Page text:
Three-dimensional response surface plots and corresponding contour plots were constructed to show the effects of the conditions on growth (Figure 2) and reduction activity (Figure 3) of Acetobacter sp. CCTCC M209061. The effects of independent variables are shown in pairs within the experimental range, while the other two variables in each case are fixed at center point levels. This kind of graphical visualization allows the relationships between the experimental levels of each factor and the response to be investigated, and the type of interactions between test variables to be determined, which is necessary to establish the optimal medium components and culture conditions. The elliptical nature of the curves indicates significant mutual interactions between variables, in contrast to the circular shapes of the contour plots. There was a large interactive effect of glucose and soy peptone on growth of Acetobacter sp. CCTCC M209061 (Figure 2a). At low to moderate glucose concentration, the biomass increased marginally with the increase of soy peptone concentration, but at high glucose concentration, increase in soy peptone concentration led to much greater increase of biomass. Substantial interaction was also observed between the effects on cell growth of the other pairs of variables shown, namely MnSO4·H2O and pH (Figure 2b) and glucose and MnSO4 ·H2O (Figure 2c).

thumbnailFigure 2. Response surfaces and corresponding contour plots obtained from Equation (1). The combined effects of (a) glucose (X1) and soy peptone (X2); (b) glucose (X1) and MnSO4·H2O (X3); (c) MnSO4·H2O (X3) and initial pH (X4) on growth of Acetobacter sp. CCTCC M209061.

thumbnailFigure 3. Response surfaces and corresponding contour plots obtained from Equation (2). The combined effects of (a) glucose (X1) and soy peptone (X2); (b) glucose (X1) and MnSO4·H2O (X3); (c) MnSO4·H2O (X3) and initial pH (X4) on reduction activity of Acetobacter sp. CCTCC M209061.

When specific activity was considered, the strongest interaction between variables was that between MnSO4·H2O and pH (Figure 3b), followed by the interaction between glucose and soy peptone (Figure 3a) and that between soy peptone and pH (Figure 3c).

The optimum levels of the factors investigated can be deduced from the 3D and 2D response surface plots and the equations obtained from multiple regression analysis. The model predicted that the maximum cell growth (1.17 g/L) was located at X1 = 11.89 g/L, X2 = 87.44 g/L, X3 = 0.076 g/L, and X4 = 4.62. Likewise, the predicted specific activity (45.34 μmol/min/g) reached its maximum at the values: X1 = 7.07 g/L, X2 = 87.16 g/L, X3 = 0.10 g/L, and X4 = 6.5. The predicted levels of factors to maximize biomass were rather different from those predicted to maximize the specific reduction activity. Although specific activity requires moderate concentration of glucose and relative high pH, maximal biomass was achieved in the presence of a relative high concentration of glucose and low pH. For instance, in the nutrient medium needed for maximal specific activity (45.34 μmol/min/g), the predicted biomass was 0.82 g/L, which was not satisfactory for practical applications. Thus, numerical optimization of the overall desirability function was performed to determine the best possible goals for each response simultaneously. The predicted optimal values for the variables were as follows: X1 = 8.26 g/L, X2 = 83.92 g/L, X3 = 0.088 g/L, and X4 = 5.70, and the predicted responses were: biomass, 1.05 g/L; specific activity 40.37 μmol/min/g.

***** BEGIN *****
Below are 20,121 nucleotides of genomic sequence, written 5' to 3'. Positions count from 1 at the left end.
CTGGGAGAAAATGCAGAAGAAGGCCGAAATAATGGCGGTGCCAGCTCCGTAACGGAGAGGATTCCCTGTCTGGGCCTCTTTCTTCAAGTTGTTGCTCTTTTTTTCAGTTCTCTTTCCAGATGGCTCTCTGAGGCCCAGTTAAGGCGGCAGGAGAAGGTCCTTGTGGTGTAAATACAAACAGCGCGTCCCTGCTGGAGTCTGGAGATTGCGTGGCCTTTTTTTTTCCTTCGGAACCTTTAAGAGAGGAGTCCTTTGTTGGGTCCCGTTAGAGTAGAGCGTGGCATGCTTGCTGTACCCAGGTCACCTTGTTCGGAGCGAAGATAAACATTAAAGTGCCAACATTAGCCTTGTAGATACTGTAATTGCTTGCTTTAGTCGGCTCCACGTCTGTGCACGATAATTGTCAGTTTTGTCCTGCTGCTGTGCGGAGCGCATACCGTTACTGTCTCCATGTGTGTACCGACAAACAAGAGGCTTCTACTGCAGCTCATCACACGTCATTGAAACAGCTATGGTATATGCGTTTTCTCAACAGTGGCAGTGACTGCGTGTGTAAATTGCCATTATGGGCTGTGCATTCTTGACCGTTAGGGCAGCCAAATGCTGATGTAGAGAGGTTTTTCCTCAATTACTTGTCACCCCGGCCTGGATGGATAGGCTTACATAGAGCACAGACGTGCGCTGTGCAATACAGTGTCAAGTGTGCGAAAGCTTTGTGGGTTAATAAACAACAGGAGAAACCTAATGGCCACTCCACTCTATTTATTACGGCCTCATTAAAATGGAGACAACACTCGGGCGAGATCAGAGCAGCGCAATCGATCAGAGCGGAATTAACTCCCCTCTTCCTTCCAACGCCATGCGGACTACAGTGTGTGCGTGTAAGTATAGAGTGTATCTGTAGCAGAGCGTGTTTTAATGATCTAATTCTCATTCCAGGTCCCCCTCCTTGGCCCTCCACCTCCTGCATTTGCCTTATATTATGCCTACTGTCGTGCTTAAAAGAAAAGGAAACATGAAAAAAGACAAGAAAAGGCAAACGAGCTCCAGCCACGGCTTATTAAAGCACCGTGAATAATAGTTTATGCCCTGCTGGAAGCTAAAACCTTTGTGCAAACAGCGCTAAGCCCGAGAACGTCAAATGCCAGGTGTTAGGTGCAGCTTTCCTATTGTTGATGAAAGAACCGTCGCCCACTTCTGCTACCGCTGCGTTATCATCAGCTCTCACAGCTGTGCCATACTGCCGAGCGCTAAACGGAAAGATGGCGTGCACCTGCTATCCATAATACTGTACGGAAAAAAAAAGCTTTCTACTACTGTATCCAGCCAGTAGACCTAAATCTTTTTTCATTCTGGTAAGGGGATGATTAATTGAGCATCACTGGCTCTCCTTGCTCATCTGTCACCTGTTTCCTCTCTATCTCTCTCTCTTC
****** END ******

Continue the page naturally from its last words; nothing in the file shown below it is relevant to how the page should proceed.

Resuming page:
To examine the validity of this model, nine successive experiments were performed in the predicted optimal medium. The average biomass (1.10 ± 0.03 g/L) and specific activity (39.49 ± 0.96 μmol/min/g) were very close to the predicted values and strongly support the suitability of the CCRD model developed in this study for improving the reaction.

Comparison of cell growth and reduction activity of the strain in the improved and original basic media

The improved (optimized) medium described in the previous section was compared for growth and reduction activity of Acetobacter sp. CCTCC M209061 to the original basic medium used at the start of the study (Figure 4). Cells cultured in the improved medium had longer logarithmic phase and reached the maximum of 1.10 ± 0.03 g/L DCW at 30 h. The biomass yield was 9.5 times higher than that from the basic medium. Reduction activity reached 39.49 ± 0.96 μmol/min/g in the improved medium, which was 1.33-fold higher than that in basic medium (29.34 ± 0.65 μmol/min/g). Hence, the optimization described in this study increased the reduction activity per litre of culture by more than 12-fold. The reduction activity declined sharply after reaching its maximum value in basic medium, however, in the improved medium cells maintained near-maximum activity between 12 and 36 h after inoculation. The reason for the improved stability of the activity may be that the presence of added manganese allows the reduction activity to be maintained for longer. The carbon source conversion in the improved medium was higher than in the basic medium (Figure 4c), which was consistent with the biomass yield results and suggested that a greater amount of carbon source was available for growth and reduction activity by Acetobacter sp. CCTCC M209061 in the improved medium. As shown in Figure 4d, the pH decreased during cultivation in both media, but fell significantly more in the improved medium.

thumbnailFigure 4. Comparison of growth and reduction activity of Acetobacter sp. CCTCC M209061 in various medium.

Performance of the optimized biocatalyst for enantioselective reduction of 4-(trimethylsilyl)-3-butyn-2-one